Our travels take us now along the west coast of South America. The dominant landform features in western South America are the mighty Andes Mountains. These are part of the general cordillera that lines the western regions in both Americas and Central America. The Andes are uplifted mountains, involving intense folding, faulting, and volcanism on the continental tectonic plate as it is subducted by the east moving, incoming Pacific tectonic plate. In this image in southern Peru, a dry desert appears blue. The land rises abruptly eastward in dissected mountains whose elevations range to altitudes from 4300 to 5500 meters (14000 to 18000 ft; the highest peaks in the Andes approach 23000 ft). Progressing to the northeast, the terrain is first dissected, then gives way to a broad, flatter Altiplano, and ends (upper right) in the High Andes.

Part of the Peruvian Andes; Landsat-1, April 29, 1974.

The highest peak in the South American Andes is Mt. Aconcagua (6982 m or 22840 ft) in Argentina, shown in this Landsat 5 image:

Mt Aconcagua, Argentina

The next view covers a very sparsely populated segment of southern Peru (top) and northern Chile. The bluish-gray stretch of lands from the coast inward in part of the Atacama Desert, notorious as one of the driest regions on Earth. The desert results from the "drying out" of moisture in air masses crossing the Andes, which leds to rains and heavy snows. Some places in this desert, which continues well to the south, have seen as little as 1 inch of rain in five years. But, note that a few river valleys have ribbons of red indicating some vegetation (in oases where small villages can subsist), fed by occasional water coming from the better water uplands of the volcanic Cordillera Occidentale that comprises the western extent of the Andes. (See if you can find the large volcano in this image.) Note the landforms against the Andes flanks which are yellowish-brown - these are huge, coalesced alluvial fans now being dissected.

The West Coast of South America, with the border between Peru and Chile shown; the edge of the Andes is on the right side; the blue area is part of the Atacama Desert, which includes the driest area in the world; Landsat-1; March 25, 1975.

The desert is replaced by vegetation (some cultivated) in the lowlands extending inward from the Pacific. In this Landsat-7 ETM+ image, Chile's capital of Santiago appears as a dark-gray area in the green valley surrounded by coastal ranges to the west and the Andes to the east.

Moving across the Andes, Western Argentina occupies the scene below. Along the left margin is the eastern terminus of the High Andes, with ridges above 4800 meters (16000 ft), and surface with few extended forests but with some brushy vegetation. A large alluvial fan, in blue, appears near the upper left; at its eastern (right) margin is a conspicuous area of red-rendered vegetation which marks a zone where subsurface and surface waters from snow melt in the Andes passes onto the high plains. Lake Ilancanedo is seen to its southeast, a body of water that varies considerably with the seasons (in March, for this scene, the southern Fall is drier and the lake has shrunk). The landscape at this time of year shows minimum active plant growth. The volcano Cerro Nevado, with its snow cover giving the clue that it is high (3700 m; 12000 ft), seems isolated from the Andes. The caldera topping Cerro Payun (near bottom center) lies east of a broad field of basaltic volcanism.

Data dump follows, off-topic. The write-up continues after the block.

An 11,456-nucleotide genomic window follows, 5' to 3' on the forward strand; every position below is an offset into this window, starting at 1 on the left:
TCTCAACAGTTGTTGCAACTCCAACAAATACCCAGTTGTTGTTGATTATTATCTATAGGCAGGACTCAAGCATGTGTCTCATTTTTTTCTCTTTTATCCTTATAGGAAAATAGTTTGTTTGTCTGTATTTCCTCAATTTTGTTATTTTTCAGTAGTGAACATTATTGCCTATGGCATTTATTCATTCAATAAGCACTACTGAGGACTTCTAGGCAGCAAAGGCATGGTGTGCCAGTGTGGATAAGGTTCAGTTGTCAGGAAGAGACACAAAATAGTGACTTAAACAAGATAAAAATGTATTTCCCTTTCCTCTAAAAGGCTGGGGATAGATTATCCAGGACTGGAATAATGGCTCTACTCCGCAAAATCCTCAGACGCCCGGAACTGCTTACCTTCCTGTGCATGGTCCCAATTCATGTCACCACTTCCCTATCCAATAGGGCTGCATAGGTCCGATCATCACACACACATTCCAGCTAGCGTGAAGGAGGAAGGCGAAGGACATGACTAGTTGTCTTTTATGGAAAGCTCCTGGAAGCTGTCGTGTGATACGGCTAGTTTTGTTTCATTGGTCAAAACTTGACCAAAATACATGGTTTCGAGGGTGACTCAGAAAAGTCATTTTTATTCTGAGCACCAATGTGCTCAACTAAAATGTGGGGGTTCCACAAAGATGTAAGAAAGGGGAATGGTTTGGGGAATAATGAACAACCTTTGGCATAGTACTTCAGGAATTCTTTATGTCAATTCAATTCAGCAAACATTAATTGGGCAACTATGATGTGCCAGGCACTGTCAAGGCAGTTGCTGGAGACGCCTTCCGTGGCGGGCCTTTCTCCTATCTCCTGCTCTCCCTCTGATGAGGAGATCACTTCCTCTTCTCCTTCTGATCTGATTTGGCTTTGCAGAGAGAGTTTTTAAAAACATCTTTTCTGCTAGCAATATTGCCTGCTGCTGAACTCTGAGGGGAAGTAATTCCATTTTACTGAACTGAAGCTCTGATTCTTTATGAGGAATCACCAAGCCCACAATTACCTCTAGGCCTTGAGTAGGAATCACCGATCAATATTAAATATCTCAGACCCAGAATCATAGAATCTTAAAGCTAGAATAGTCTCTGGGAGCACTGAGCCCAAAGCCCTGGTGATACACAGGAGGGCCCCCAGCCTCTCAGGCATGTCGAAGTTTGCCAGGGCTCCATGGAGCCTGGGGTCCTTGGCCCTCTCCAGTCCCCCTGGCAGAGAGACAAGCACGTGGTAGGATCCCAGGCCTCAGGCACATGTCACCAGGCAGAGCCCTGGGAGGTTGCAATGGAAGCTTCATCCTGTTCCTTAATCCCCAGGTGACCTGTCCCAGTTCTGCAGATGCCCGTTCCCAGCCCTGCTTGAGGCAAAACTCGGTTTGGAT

Western Argentina: the east edge of the Andes is on the left; the lower lands to its right are mostly volcanic in nature (flows).

Using a combination of a Landsat image and SRTM elevation data, a perspective of the Andes in Argentina gives an impression of their great heights:

Perspective oblique view looking west of the High Andes in Argentina; SRTM-Landsat composite.

Buenos Aires, Argentina's capital, has been called the "Paris of South America" because of its bright, clean buildings (despite a Shanty Town within its limits) and planned layout. This city of 11 million lies on the Rio Plata's estuary; to its north is Uruguay. Let's first look at its skyline:

The Skyline of Buenos Aires.

Here is a 15 m Landsat-7 ETM image of the region, including the north end of the Pampas (plains land noted for its favored grazing of beef cattle):

Landsat-7 ETM+ image of Buenos Aires and surroundings.

Part of the central city as seen at 4 meters by IKONOS shows the rectangular block layout of Buenos Aires:

IKONOS image showing some of central Buenos Aires.

Rio de Janeiro, the Queen city of Brazil, spreads out from the western shore of Guanabara Bay, along the coast (the city, in black, lies above center right). The low Serra do Mar passes through this area. The Serra de Orgaos, up to 1000 m (3000 ft) lies to the north. Similar low mountain terrain extends to the west. An evergreen rain forest lines the coast but mixes with semideciduous and mountain vegation further inland. Compare the vegetative cover here with that of the Amazon Basin, shown on page 3-5. Note the narrow strip of land (near image center) made up of marine deposits that encloses the Baia de Sepetiba. Brazilís second city, Sao Paulo, is situated on the coast in the image along the next westward orbit below the lower left corner of this scene.

The heavily wooded southern coast of Brazil; Rio de Janiero is situated on a bay near the right edge of this Landsat image.

This Landsat-7 ETM+ image shows much more detail within Rio de Janiero:

Rio de Janeiro and surroundings, imaged by Landsat-7

This city is the jewel of South America. This ground photo shows only part of the area of high rises set against the background of the Bahia Guanabara and the famed Sugarloaf mountain with its tall statue of Christ with arms outstretched:

Part of Rio de Janeiro.

Now let's head east and cross the Atlantic Ocean.

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Primary Author: Nicholas M. Short, Sr. email: nmshort@nationi.net